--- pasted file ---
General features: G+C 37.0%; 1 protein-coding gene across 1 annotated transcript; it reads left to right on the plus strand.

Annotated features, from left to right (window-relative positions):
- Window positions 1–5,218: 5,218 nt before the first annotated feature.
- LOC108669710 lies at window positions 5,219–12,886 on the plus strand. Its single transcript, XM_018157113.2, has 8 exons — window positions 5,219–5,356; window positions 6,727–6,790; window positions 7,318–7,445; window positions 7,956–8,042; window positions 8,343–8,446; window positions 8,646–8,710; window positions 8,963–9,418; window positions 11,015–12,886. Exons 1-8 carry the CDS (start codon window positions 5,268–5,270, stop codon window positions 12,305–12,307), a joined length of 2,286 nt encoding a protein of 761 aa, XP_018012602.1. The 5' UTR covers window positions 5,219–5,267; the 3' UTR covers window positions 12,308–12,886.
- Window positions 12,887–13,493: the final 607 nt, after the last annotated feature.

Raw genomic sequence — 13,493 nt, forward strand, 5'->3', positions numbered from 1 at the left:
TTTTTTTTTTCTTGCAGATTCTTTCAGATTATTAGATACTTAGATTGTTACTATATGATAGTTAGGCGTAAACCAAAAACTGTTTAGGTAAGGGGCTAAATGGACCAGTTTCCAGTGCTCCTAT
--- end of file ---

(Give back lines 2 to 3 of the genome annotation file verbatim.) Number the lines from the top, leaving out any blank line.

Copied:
Annotated features, from left to right (window-relative positions):
- Window positions 1–5,218: 5,218 nt before the first annotated feature.